Wood-eating Gribbles Could Show How to Convert Waste to Biofuel
The gribble, a wood-boring marine isopod long has been considered nothing more than a nautical nuisance. Its specialty is boring its way into the wooden hulls of ships, turning seafaring into an even more perilous undertaking.
But new research that shows how the gribble digests wood could hold a key to the production of carbon-neutral fuels from waste.
Simon McQueen-Mason has seen the destructive power of the tiny gribble first hand. Before he became a plant scientist, McQueen-Mason—who today works in the Centre for Novel Agricultural Products at the University of York, Heslington, York, UK—was a commercial fisherman who owned his own wooden-hulled fishing boat.
“Gribbles thrive on a diet of wood, a notoriously hard to digest material,” McQueen-Mason said. “I’m very familiar with their destructive power. So I thought they might be interesting to study.”
Specifically, McQueen-Mason and his team have been studying an enzyme found in the gribble that could show the way to breaking down wood into simple sugars. Their work could lead the way in turning waste—paper, scrap wood and straw—into liquid fuel.
The research team—from University of York, University of Portsmouth, Hampshire, UK, and the National Renewable Energy Laboratory, Golden, Colo.—have used advanced biochemical analysis and x-ray imaging techniques to determine the structure and function of the enzyme used by the gribble.
To create liquid fuel from woody biomass, the polysaccharides (sugar polymers) that make up the bulk of these materials have to be broken down into simple sugars. These sugars are then fermented to produce liquid biofuels. Current methods of breaking down the woody biomass are very expensive, so some scientists are studying natural organisms that can break down wood in the hope of developing industrial processes that can do the same.
This is where the gribble comes in.
“Gribbles are unusual because they have a microbe-free digestive system, unlike other animals,” he explained. “This means they do not (as found in termites, etc.) have microbial assistance in digesting wood.”
This was an advantage in the research, McQueen-Mason said.
“This provides an opportunity to identify a relatively smaller set of digestive enzymes than in animals working with microbes,” he said. “We surveyed the genes expressed in the digestive system and found 25 percent of these encode likely glycosyl hydrolases—enzymes that convert polysaccharides into simple sugars. Of these, the most abundant encoded a predicted cellulase of a class not seen before in animals but used by wood-degrading fungi.”
“We cloned the gene encoding of this cellulase and expressed it in a fungus to produce enough of the enzyme to characterize it at biochemical and structural levels,” McQueen-Mason explained.
He added that the biochemical studies measured how quickly the enzyme converts cellulose to simple sugars under various conditions. The structural work involved making crystals of the proteins and shooting powerful x-ray beams at them. They then recorded the x-ray scattering and developed a 3-D image of what the enzyme looks like in atomic detail to help understand how it breaks down cellulose.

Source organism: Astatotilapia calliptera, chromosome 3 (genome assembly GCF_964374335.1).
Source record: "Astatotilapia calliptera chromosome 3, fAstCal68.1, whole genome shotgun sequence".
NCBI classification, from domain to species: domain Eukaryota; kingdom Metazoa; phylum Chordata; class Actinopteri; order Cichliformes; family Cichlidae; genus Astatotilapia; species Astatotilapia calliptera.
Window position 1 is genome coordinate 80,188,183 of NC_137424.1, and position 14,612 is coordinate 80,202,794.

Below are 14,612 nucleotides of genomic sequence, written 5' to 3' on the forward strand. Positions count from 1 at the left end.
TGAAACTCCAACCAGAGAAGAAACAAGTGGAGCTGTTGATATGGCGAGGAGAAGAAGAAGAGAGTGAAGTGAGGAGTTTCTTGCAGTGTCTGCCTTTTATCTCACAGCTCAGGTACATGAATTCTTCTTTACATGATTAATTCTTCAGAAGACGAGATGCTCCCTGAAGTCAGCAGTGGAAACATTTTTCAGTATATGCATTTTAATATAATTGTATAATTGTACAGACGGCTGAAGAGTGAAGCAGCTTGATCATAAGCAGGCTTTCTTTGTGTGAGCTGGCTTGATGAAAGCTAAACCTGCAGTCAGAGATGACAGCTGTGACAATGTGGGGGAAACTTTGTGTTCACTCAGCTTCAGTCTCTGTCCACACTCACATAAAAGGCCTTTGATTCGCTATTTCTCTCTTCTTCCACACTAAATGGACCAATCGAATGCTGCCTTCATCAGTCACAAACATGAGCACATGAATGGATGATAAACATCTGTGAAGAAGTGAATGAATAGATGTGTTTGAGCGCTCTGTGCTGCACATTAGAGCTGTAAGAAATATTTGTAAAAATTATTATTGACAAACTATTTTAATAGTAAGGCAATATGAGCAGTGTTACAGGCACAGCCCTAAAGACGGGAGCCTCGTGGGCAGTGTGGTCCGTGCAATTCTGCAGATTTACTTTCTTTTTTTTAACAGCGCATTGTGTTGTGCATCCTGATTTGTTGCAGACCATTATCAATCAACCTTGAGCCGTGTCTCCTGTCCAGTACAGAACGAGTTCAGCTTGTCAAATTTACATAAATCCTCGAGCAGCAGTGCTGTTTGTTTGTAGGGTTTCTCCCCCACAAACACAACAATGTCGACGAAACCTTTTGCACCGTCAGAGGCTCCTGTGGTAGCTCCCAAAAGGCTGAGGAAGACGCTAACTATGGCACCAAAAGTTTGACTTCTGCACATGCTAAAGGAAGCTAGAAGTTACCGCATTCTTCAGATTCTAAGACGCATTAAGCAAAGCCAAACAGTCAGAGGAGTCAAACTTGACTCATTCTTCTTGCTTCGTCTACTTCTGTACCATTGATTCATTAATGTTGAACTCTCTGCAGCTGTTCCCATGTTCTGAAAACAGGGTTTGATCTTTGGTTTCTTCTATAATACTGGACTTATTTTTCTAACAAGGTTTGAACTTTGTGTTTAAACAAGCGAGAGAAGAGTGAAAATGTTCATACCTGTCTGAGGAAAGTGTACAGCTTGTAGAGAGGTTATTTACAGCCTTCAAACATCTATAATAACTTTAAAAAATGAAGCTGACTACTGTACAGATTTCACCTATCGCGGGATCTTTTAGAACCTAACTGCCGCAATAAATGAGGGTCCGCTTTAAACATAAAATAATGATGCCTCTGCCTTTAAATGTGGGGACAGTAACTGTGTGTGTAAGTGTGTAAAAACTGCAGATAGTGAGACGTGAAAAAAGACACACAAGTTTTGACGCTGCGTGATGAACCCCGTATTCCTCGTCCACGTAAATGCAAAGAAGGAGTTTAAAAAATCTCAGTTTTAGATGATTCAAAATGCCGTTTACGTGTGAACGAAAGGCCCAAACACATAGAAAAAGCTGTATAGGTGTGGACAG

John McGeehan, team member and a structural biologist from the University of Portsmouth said that once they made the crystals they transported them to the Diamond Light Source, a UK national synchrotron facility.
“The Diamond synchrotron produced such good data that we could visualize the position of every single atom in the enzyme,” McGeehan said. “Our U.S. colleagues then used powerful supercomputers to model the enzyme in action. Together these results help to reveal how the cellulose chains are digested into glucose.”
“This is the first fully functional characterized animal enzyme of this type and provides us with a previously undiscovered picture of how they work,” McQueen-Mason added.
“While this enzyme looks superficially similar to equivalent ones from fungi, closer inspection highlights structural differences that give it special features. For example, the enzyme has an extremely acidic surface and we believe that this is one of the features that contribute to its robustness,” he explained.
“The enzyme is very stable in the presence of salt, something not seen in fungal equivalents, and this may be associated with an unusual acid coating on the enzyme,” McQueen-Mason said. “This unusual property may make it useful for processing in seawater (cheaper and more environmentally sustainable than fresh water) or in conjunction with ionic liquids.”
The team has transferred the genetic blueprint of the enzyme to an industrial microbe that can produce it in large quantities, in the same way enzymes for biological washing detergents are made.
"The robust nature of the enzymes makes it compatible for use in conjunction with sea water, which would lower the costs of processing,” McQueen-Mason said. “Lowering the cost of enzymes is seen as critical for making biofuels from woody materials cost effective. Its robustness would also give the enzymes a longer working life and allow it to be recovered and re-used during processing."
McQueen-Mason added that the industrial partner, Novozymes, could scale up the process in a year or less.